Theatre criticism has been going through significant changes since the Internet gave young critics and theatre scholars the opportunity to start publishing their writings about scenic arts in general and specific performances. As an artist, I have been watching closely how these recent practitioners of theatre criticism are leading things through a different path, considering their previous generation. For the last eight years, I have been participating in the activities of the online magazine Questão de Crítica, which gives me a close perspective on a new generation of critics in Rio de Janeiro and some other Brazilian cities from the DocumentaCena group – constituted by the sites Questão de Crítica, Horizonte da Cena and Satisfeita, Yolanda?. We must bear in mind that Brazil is a very big country, so it is practically impossible to talk about it as if we were able to see the whole picture.

The main aspect of this group of critics I have been in touch with is the fact that they are trying to work as a group, as a collective of critics, dealing with all the differences between them. And, as a group, they are collaborating in the creation of a culture of theatre criticism related to contemporary theatre.

Participants in Idiomas: Óscar Cornago, Jorge Dubatti, Rui Pina Coelho, María Esther Burgueño, Bernardo Borkenstain and Jorge Louraço.

Participants in Idiomas: Óscar Cornago, Jorge Dubatti, Rui Pina Coelho, María Esther Burgueño, Bernardo Borkenstain and Jorge Louraço.

Daniele Avila Small, President of the Brazilian section of the International Association of Theatre Critics, says that “It is not enough to write about plays. There are lots of people writing about plays (and this is very good), but we have to create or to improve a culture of critical thinking. There is a very powerful culture against intelligence, against intellectuality in Brazil. That is something serious, a colonial project imposed upon us, as if it was natural to reject thinking. Critical thinking in theatre is just a part of this fight. Every agent in theatre practice should be engaged in it because it is something we have to do together.”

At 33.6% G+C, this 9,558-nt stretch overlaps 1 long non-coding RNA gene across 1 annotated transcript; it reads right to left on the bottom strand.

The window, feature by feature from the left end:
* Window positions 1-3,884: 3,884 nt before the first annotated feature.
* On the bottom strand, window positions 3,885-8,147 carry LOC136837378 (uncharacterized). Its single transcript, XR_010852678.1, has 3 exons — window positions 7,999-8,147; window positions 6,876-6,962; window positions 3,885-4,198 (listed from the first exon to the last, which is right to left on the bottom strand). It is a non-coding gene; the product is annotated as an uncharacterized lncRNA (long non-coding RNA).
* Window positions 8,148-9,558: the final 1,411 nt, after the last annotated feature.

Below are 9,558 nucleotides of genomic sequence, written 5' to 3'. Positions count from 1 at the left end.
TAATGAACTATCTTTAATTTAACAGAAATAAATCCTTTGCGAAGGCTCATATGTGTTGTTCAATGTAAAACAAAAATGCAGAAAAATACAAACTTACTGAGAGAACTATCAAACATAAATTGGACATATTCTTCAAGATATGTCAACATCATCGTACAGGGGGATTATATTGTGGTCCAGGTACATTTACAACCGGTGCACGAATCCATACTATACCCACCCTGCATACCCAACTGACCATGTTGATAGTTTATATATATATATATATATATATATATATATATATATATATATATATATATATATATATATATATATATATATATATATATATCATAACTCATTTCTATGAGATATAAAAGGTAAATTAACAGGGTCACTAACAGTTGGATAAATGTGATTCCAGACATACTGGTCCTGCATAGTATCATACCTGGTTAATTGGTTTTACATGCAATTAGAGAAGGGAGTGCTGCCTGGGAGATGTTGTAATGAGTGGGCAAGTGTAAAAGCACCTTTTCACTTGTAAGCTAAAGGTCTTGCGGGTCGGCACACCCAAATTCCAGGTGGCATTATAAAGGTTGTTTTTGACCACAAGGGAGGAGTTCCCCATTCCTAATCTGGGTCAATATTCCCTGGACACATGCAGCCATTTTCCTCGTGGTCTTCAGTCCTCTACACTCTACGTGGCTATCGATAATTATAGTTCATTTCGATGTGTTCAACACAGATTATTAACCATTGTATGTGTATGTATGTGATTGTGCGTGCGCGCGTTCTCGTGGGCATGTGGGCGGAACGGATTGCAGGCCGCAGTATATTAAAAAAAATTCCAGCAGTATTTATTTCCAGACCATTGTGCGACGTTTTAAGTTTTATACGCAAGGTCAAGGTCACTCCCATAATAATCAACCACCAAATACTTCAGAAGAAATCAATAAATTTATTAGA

Their work is not restricted to writing; they are investing their energy into gathering people to talk about theatre and criticism, they are trying to listen to the theatre demands. If we take a look back into Brazilian theatre history we will see that one of the most significant movements of art criticism was also the initiative of a collective of critics, Grupo Clima, composed by scholars in São Paulo around 1940. But they were not only theatre critics and they were all based in the same city.

As the Internet shortens the geographical distances, this new generation of theatre critics have the opportunity to interact despite the fact that they live in different cities. Theatre festivals have also been the places where they can meet, talk and read each other’s writings. DocumentaCena is composed by critics who work specifically in the theatre, living and working in Rio de Janeiro, Belo Horizonte and Recife. They are now working on spreading the area of shared experience to Latin America and other Portuguese and Spanish speaking countries.

The first concrete action of this project is the first edition of an event called Idiomas – Fórum Ibero-Americano de Crítica de Teatro, an international meeting with panelists from several cities of Brazil and also from other countries such as Argentina, Uruguay, Portugal and Spain. From November 11th to 13th, seventeen participants – critics, scholars, journalists, curators, and artists – will discuss aspects of theatre criticism at Caixa Cultural, in Curitiba, a city in the southern part of Brazil which has very interesting theatre artists and groups, but only isolated, discontinuous criticism.